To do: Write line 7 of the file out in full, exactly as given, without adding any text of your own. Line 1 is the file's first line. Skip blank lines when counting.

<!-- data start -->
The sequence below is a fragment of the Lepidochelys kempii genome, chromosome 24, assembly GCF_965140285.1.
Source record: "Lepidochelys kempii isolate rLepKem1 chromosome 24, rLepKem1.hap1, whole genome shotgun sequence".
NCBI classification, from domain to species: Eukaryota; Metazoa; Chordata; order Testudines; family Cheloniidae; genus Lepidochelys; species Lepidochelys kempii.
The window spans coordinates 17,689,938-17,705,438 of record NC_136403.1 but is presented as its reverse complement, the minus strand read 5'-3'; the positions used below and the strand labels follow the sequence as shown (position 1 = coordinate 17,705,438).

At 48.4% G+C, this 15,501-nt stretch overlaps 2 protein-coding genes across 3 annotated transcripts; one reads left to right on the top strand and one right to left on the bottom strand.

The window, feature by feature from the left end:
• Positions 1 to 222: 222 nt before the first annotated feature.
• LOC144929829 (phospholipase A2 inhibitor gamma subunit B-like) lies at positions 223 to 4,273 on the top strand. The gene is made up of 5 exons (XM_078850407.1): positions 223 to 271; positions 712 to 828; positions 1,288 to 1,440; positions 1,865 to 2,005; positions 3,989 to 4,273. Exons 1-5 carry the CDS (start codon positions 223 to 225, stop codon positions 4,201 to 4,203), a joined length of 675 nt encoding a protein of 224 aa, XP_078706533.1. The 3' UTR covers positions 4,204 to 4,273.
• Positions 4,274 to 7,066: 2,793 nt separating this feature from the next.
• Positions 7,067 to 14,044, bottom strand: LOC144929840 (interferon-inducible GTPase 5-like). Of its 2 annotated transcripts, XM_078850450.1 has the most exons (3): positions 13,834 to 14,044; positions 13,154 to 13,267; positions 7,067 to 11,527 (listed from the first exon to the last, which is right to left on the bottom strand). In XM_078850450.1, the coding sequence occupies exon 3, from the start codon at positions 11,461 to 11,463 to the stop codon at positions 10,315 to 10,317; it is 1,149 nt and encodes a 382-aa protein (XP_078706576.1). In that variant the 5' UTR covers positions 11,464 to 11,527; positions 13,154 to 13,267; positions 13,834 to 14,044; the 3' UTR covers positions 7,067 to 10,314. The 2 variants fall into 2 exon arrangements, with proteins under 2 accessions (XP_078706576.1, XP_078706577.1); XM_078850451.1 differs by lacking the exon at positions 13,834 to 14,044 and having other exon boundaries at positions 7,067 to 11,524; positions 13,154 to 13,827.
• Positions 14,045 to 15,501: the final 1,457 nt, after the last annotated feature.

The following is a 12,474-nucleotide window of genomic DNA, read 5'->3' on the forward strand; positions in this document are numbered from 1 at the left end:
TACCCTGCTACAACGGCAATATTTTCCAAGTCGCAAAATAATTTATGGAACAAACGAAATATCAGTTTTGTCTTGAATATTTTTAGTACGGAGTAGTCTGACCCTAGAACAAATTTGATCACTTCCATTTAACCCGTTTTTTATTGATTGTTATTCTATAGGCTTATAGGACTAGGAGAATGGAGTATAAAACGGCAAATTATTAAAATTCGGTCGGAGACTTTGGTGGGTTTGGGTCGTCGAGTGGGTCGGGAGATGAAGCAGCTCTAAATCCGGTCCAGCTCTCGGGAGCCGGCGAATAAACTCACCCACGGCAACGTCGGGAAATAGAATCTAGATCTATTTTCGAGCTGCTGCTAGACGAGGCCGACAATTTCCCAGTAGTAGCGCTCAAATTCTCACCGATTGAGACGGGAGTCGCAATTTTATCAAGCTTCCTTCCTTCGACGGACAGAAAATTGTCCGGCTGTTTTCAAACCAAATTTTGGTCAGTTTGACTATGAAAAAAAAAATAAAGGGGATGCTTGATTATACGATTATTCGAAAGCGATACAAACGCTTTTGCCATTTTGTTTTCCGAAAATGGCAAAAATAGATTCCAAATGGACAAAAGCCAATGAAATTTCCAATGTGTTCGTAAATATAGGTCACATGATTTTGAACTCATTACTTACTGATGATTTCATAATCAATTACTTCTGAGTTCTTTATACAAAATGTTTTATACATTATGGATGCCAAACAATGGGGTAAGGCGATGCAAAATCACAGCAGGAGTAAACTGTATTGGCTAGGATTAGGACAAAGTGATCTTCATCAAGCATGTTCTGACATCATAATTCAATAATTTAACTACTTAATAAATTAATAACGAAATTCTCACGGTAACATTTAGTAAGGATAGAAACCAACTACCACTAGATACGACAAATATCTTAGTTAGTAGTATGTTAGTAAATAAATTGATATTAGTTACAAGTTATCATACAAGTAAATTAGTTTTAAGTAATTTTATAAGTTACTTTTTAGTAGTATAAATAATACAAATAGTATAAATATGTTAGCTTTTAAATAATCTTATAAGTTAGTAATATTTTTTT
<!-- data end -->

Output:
• Positions 1 to 222: 222 nt before the first annotated feature.